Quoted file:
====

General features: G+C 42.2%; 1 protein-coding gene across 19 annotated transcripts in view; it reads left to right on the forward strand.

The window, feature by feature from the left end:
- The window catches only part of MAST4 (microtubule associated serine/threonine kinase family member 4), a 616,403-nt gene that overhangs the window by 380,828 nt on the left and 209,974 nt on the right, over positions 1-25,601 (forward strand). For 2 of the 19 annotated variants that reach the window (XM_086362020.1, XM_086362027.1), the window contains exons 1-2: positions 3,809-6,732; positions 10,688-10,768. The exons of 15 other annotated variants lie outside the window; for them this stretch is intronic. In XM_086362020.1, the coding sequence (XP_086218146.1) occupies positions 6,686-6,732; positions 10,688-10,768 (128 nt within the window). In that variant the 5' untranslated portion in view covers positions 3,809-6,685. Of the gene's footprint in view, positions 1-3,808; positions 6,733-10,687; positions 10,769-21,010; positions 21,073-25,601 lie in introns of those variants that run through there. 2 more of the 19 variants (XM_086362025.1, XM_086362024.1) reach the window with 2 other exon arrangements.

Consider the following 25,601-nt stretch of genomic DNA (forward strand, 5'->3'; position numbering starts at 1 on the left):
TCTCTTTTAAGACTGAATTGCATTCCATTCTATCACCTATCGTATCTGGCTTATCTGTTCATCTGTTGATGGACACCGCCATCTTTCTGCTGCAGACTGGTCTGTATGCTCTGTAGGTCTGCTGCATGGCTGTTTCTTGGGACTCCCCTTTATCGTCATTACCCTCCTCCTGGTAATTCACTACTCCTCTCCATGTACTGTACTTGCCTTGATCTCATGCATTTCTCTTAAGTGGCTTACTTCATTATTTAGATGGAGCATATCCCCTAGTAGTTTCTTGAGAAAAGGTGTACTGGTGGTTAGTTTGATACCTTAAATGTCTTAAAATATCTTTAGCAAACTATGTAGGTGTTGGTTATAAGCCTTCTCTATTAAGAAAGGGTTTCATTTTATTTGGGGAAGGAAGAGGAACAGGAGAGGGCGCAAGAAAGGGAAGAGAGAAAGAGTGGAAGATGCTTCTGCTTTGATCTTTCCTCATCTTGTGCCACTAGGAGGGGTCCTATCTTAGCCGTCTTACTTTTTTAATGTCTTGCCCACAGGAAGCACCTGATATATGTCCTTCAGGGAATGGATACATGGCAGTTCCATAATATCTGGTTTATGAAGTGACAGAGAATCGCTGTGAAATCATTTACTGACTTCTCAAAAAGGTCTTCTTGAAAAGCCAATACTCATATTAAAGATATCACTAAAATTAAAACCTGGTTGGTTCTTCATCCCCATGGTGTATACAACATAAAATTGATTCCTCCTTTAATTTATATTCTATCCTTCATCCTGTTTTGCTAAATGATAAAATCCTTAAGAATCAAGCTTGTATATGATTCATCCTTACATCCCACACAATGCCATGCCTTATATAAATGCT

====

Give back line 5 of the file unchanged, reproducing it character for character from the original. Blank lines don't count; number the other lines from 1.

TCTCTTTTAAGACTGAATTGCATTCCATTCTATCACCTATCGTATCTGGCTTATCTGTTCATCTGTTGATGGACACCGCCATCTTTCTGCTGCAGACTGGTCTGTATGCTCTGTAGGTCTGCTGCATGGCTGTTTCTTGGGACTCCCCTTTATCGTCATTACCCTCCTCCTGGTAATTCACTACTCCTCTCCATGTACTGTACTTGCCTTGATCTCATGCATTTCTCTTAAGTGGCTTACTTCATTATTTAGATGGAGCATATCCCCTAGTAGTTTCTTGAGAAAAGGTGTACTGGTGGTTAGTTTGATACCTTAAATGTCTTAAAATATCTTTAGCAAACTATGTAGGTGTTGGTTATAAGCCTTCTCTATTAAGAAAGGGTTTCATTTTATTTGGGGAAGGAAGAGGAACAGGAGAGGGCGCAAGAAAGGGAAGAGAGAAAGAGTGGAAGATGCTTCTGCTTTGATCTTTCCTCATCTTGTGCCACTAGGAGGGGTCCTATCTTAGCCGTCTTACTTTTTTAATGTCTTGCCCACAGGAAGCACCTGATATATGTCCTTCAGGGAATGGATACATGGCAGTTCCATAATATCTGGTTTATGAAGTGACAGAGAATCGCTGTGAAATCATTTACTGACTTCTCAAAAAGGTCTTCTTGAAAAGCCAATACTCATATTAAAGATATCACTAAAATTAAAACCTGGTTGGTTCTTCATCCCCATGGTGTATACAACATAAAATTGATTCCTCCTTTAATTTATATTCTATCCTTCATCCTGTTTTGCTAAATGATAAAATCCTTAAGAATCAAGCTTGTATATGATTCATCCTTACATCCCACACAATGCCATGCCTTATATAAATGCT